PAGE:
United States District Court, D. Nebraska
M. Gerrard United States District Judge.
matter is before the Court on motions in limine filed by the
plaintiffs (filing 168) and the defendant
(filing 171). The plaintiffs' motion will be
denied in its entirety, without prejudice to reasserting
those objections at trial. The defendant's motion will be
granted in part and denied in part, as set forth below.
Motion in Limine
plaintiffs object to "[t]he Vieau reports dated August
13, 2013 (Trial Ex. 20), and August 28, 2013 (Trial Ex. 22)
and any and all opinions contained therein." Filing
168 at 1. "The foundation for this request is that
Depositors never had the Vieau letters at the time it made
its decision to deny the Jamison's claim. Indeed, the
Vieau letters were not received until AFTER Mike Stumberg and
Depositors made a conclusive decision that the Jamisons'
claim would be denied." Filing 169 at 2.
objection is overruled, without prejudice to
reassertion at trial. In considering whether an insurer acted
in bad faith, the Nebraska Supreme Court has looked at the
adjustment process as being a series of denials. See
Radecki v. Mut. of Omaha, 583 N.W.2d 320, 325-27 (Neb.
1998); see also LeRette v. Am. Med. Sec., Inc., 705
N.W.2d 41, 48-49 (Neb. 2005). The issues in this
case include whether there was an arguable basis for
Depositors' initial denial of coverage and
whether there continued to be an arguable basis for denial of
coverage. The Vieau reports are relevant to the subsequent
denial of coverage, and will be admitted, subject to
appropriate foundation at trial and either appropriate
redaction, or a limiting instruction, or both.
Legal Opinions of Defendant's Counsel
plaintiffs object to "[t]he legal opinion and any and
all legal opinions obtained by Depositors from both in house
and outside counsel. Filing 168 at 1. The Jamisons
contend that "[n]one of the legal opinions have been
produced by Depositors, under claims of attorney client
privilege." Filing 169 at 6.
objection will be overruled without prejudice to
reassertion at trial, because it is not clear to the Court at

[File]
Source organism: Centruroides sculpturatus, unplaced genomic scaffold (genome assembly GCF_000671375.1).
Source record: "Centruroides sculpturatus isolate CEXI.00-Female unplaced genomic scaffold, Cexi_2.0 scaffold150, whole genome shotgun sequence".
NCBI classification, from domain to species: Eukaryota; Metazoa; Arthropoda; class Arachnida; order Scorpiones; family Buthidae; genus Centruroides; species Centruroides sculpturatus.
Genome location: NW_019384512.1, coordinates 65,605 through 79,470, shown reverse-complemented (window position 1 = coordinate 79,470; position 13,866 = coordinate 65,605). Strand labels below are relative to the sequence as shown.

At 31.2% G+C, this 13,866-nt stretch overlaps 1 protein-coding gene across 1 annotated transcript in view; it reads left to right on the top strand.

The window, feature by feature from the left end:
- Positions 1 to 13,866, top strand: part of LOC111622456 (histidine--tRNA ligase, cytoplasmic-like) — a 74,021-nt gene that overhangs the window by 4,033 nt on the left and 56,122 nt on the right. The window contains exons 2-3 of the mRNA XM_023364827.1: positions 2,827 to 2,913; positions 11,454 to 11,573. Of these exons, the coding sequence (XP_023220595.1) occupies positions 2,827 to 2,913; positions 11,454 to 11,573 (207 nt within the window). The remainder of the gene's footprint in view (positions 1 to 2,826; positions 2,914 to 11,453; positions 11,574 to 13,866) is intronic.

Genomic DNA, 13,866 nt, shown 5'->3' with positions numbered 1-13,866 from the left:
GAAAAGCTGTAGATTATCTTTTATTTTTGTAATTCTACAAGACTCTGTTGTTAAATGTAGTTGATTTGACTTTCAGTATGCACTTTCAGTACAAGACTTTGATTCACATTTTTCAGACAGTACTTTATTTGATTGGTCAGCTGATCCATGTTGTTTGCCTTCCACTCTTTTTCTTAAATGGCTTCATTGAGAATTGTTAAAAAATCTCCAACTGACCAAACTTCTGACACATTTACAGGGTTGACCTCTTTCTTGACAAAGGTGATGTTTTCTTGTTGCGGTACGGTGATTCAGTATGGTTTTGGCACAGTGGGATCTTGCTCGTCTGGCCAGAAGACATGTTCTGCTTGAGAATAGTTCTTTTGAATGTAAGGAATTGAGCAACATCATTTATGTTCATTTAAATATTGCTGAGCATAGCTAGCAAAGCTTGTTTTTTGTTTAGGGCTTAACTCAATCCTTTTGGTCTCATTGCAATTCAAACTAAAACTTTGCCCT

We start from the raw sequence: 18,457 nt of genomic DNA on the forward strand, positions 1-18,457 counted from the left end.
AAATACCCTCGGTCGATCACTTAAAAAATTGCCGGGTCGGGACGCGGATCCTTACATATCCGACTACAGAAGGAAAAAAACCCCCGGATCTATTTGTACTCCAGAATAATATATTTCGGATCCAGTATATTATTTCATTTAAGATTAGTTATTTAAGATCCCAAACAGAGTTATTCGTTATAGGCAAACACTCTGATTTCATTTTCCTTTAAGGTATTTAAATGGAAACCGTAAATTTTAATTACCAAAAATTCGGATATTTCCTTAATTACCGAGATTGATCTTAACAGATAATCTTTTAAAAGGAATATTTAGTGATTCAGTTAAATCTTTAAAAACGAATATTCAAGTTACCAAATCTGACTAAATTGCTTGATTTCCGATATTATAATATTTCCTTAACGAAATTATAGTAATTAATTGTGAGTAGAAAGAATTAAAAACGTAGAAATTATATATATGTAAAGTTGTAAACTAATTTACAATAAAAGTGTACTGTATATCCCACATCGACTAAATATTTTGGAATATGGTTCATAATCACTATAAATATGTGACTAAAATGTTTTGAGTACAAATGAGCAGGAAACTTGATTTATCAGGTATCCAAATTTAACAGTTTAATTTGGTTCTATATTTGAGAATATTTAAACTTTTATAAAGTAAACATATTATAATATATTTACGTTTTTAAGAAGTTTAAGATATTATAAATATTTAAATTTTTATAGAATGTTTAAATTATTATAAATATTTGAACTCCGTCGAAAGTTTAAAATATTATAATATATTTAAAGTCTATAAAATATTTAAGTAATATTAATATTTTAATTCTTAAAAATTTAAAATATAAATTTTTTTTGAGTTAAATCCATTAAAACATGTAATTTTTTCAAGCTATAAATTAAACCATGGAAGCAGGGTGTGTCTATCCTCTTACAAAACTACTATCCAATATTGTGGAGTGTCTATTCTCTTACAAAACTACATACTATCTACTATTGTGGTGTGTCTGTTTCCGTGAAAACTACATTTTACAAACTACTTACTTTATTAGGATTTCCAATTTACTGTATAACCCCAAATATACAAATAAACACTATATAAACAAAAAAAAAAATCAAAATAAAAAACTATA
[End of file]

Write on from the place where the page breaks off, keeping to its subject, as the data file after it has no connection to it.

this point what evidence is expected to be adduced. Whether
the defendant consulted with counsel regarding the denial of
the plaintiffs' insurance coverage may be relevant to the
plaintiffs' bad faith claim: while evidence of advice of
counsel is insufficient by itself to act as an affirmative
defense to a bad faith claim, seeking the advice of counsel
may be relevant to such a claim. Graske v. Auto-Owners
Ins. Co., 647 F.Supp.2d 1105, 1110 (D. Neb. 2009).
generally, using advice of counsel as a defense implicitly
waives attorney-client privilege with respect to the
communications upon which the defense is based. See,
Garcia v. Kids, No. 8:14CV119, 2016 WL 199413, at *3
(D. Neb. Jan. 15, 2016); GP Indus., LLC v. Eran Indus.,
Inc., No. 8:06CV50, 2006 WL 3290306, at *3 (D. Neb. Nov.
13, 2006); see also Sedco Int'l, S. A. v.
Cory, 683 F.2d 1201, 1206 (8th Cir. 1982). "The
attorney client privilege cannot be used as both a shield and
a sword, " and a party cannot claim in its defense that
it relied on advice of counsel without permitting the
opposing party to explore the substance of that advice.
United States v. Workman, 138 F.3d 1261, 1264 (8th
Cir. 1998); accord, United States v.
Beckman, No. CRIM. 11-228, 2012 WL 1870247, at *1-2
(D. Minn. May 22, 2012); Sedillos v. Bd. of Educ. of
Sch. Dist. No. 1, 313 F.Supp.2d 1091, 1093 (D. Colo.
2004). And that principle is implicated when an insurer uses
consultation of counsel as evidence that it did not deny
coverage in bad faith. See Lee v. Med.
Protective Co., 858 F.Supp.2d 803, 808-09 (E.D. Ky.
2012). As the Maryland Court of Appeals has said in a similar
[W]hat defendants cannot do is defend a charge of bad faith
by referencing specific communications with attorneys that
purportedly provided a good-faith basis for certain actions,
and then refuse to allow any further investigation into those
communications. This is because allowing a defendant to make
the naked assertion that they consulted with their attorneys
leaves the fact finder with the impression that they had
shown good faith even in a situation where they had not. Such
tactics would allow the defendant to use the attorney-client
communication to his benefit and then refuse to answer more
questions about it. This would be an abuse of the
privilege-using it both as a sword and a shield.
CR-RSC Tower I, LLC v. RSC Tower I, LLC, 56 A.3d
170, 207 (Md. 2012) (citations, quotations, and emphasis
omitted); see United States v. Bilzerian, 926 F.2d
1285, 1294 (2d Cir. 1991).
is not clear, at this point, whether the evidence to be
expected at trial will present the defendant's
consultation with counsel as a defense in a manner that
implicates the attorney-client privilege with respect to the
substance of that consultation. Accordingly, the
plaintiffs' objection is overruled: the Court
will rule on any objections presented at trial, considering
the principles set forth above.
Motion in Limine
Use of Insurance Slogans
defendant objects to "[a]ny statement or argument
intended to inflame or arouse feelings of hostility or
resentment to Depositors Insurance Company" or
"Nationwide Insurance, " or "to use any
advertising or advertising slogans in a derogatory
manner." Filing 171 at 1. The defendant's
primary concern, expressed at argument on the motions, is the
use of advertising slogans such as Nationwide's in
argument to the jury. The plaintiffs represent that they do
not intend to make such an argument; therefore, the objection
is sustained: the ...